But when the voice speaks from the cloud, Peter and the other disciples are overwhelmed by the great mystery of God. They weren’t just seeing their friend and teacher Jesus, the voice says. They were seeing the Son of God, the Beloved. The great mystery of Almighty God who became human. Listen to him. Recognize the truth that is in front of you.

Bishop Steven Charleston, Episcopal bishop of Alaska and a citizen of the Choctaw Nation, sees the Native American tradition of the “vision quest” in the life of Jesus. One of the visions that Jesus experiences is the transfiguration. It’s a powerful vision because it’s not just Jesus, but those with him who experience the vision, seeing the bright light and Moses and Elijah. Hearing the voice from above. Bishop Charleston explains that in a Native American spirituality, the emphasis is not on finding answers, but on going deeper into the mystery of God. When Peter first responds to the transfiguration, he is looking for an answer, he is looking to solve the problem he sees and fit everything into his conception of the world. 

But when Peter is confronted with the voice from the heavens, he is overwhelmed and afraid. The disciples cower in fear of the great power and mystery that is shown to them. It is terrifying to be overwhelmed by reality. I am terrified when I am confronted with the reality of human history. I cower in fear when I am shown the reality of present day oppression. My response to being shown reality is fear. But refusing to see, refusing to listen, cannot be my ultimate response.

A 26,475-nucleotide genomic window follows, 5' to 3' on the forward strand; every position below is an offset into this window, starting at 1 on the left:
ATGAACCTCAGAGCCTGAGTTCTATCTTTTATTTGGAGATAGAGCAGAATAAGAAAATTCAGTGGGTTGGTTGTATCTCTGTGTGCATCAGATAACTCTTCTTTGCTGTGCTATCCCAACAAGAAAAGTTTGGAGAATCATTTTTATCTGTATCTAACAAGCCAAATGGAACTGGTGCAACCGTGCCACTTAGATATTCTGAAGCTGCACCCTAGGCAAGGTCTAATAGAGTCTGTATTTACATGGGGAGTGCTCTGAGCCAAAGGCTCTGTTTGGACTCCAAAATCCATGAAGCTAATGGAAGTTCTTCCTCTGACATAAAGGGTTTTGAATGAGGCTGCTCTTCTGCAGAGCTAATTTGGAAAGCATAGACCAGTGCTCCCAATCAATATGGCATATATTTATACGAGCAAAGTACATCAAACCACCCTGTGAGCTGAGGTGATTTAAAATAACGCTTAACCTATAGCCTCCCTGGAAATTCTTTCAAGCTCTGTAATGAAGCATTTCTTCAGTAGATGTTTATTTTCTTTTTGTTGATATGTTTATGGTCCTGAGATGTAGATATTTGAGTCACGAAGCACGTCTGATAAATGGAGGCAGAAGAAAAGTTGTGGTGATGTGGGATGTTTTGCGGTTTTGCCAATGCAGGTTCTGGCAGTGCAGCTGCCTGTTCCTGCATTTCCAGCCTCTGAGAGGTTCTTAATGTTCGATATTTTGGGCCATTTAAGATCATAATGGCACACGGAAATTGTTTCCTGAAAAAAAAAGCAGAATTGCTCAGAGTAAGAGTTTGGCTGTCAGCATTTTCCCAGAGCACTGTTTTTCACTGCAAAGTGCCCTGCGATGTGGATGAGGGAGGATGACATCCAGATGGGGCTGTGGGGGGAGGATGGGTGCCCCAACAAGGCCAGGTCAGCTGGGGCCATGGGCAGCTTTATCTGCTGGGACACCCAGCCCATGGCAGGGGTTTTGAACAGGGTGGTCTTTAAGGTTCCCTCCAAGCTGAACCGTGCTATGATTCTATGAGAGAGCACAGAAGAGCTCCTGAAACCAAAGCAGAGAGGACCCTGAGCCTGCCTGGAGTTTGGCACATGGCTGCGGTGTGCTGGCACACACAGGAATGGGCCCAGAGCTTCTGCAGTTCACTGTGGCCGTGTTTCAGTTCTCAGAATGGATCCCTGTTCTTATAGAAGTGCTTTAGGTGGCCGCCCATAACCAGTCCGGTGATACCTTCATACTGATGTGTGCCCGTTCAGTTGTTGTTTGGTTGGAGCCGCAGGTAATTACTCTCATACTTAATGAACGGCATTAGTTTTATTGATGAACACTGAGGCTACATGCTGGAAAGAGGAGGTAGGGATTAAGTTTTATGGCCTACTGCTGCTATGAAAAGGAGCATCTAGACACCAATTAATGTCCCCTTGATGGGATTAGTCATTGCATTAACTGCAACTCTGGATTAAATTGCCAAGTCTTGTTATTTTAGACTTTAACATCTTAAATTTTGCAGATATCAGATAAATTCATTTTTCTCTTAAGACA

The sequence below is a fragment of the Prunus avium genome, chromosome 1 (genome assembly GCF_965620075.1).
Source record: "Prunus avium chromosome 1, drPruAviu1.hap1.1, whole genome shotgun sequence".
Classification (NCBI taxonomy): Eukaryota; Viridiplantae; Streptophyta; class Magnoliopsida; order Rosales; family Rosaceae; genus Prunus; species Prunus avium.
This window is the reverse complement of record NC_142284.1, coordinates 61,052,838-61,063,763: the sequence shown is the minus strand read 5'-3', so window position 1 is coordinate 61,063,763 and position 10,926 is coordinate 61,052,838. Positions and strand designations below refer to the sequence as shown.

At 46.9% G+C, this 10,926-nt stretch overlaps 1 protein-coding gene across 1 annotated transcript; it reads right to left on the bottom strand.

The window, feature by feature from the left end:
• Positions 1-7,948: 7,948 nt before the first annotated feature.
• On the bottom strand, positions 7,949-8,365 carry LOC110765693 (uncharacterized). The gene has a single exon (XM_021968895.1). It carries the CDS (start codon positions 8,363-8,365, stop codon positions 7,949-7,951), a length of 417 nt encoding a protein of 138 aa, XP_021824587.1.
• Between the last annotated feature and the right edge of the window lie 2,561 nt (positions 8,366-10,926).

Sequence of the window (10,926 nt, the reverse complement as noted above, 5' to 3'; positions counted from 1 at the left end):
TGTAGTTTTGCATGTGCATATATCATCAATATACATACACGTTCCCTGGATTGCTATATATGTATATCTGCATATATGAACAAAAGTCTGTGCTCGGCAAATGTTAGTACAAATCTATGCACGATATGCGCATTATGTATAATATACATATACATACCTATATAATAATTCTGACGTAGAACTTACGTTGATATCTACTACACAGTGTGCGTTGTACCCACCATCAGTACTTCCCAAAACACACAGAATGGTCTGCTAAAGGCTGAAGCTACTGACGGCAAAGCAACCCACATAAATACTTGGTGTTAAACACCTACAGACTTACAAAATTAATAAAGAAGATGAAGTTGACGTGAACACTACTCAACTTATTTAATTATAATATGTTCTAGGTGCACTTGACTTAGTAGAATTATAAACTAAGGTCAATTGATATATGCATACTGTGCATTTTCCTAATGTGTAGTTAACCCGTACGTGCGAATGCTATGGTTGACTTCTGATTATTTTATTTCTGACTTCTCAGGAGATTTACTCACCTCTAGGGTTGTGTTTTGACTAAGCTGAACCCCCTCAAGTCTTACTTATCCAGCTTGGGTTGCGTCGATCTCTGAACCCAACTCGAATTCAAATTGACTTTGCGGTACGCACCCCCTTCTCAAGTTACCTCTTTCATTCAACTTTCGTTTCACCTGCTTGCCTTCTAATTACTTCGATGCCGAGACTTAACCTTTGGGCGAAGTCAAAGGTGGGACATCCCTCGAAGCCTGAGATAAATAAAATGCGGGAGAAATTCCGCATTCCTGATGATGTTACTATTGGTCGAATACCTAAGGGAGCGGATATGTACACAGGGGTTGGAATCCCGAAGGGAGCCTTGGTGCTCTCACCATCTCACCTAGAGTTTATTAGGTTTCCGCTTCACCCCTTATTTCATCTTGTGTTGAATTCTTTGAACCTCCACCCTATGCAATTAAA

Peter’s response when he shown the vision of glorious Jesus with Elijah and Moses is first to try to contain it, to fit it into what he already knows how to do. Then when he is shown the reality of the great mystery of God Incarnate, the Beloved Son, his response is fear. 

In Bishop Charleston’s interpretation of the transfiguration as a vision quest, the response to mystery is not trying to solve the mystery like a detective. It’s not trying to fit reality into a conceptual box. And the response to mystery is not ultimately being frozen in fear. In a Native American spirituality, the response to mystery is to watch and listen to what is shown, to go deeper into the mystery of a reality that cannot be contained or understood.

The voice from the heavens says: Listen to Jesus. The response to being shown reality is to listen deeply. To see what is actually there. Who is actually there.

“This is my Son, the Beloved; with him I am well pleased; listen to him!” When the disciples heard this, they fell to the ground and were overcome by fear. Jesus came and touched them, saying, “Get up and do not be afraid.”

The Transfiguration of Jesus icon with the figures imagined as Lakota by John Giuliani
The Transfiguration of Jesus icon with the figures imagined as Lakota by John Giuliani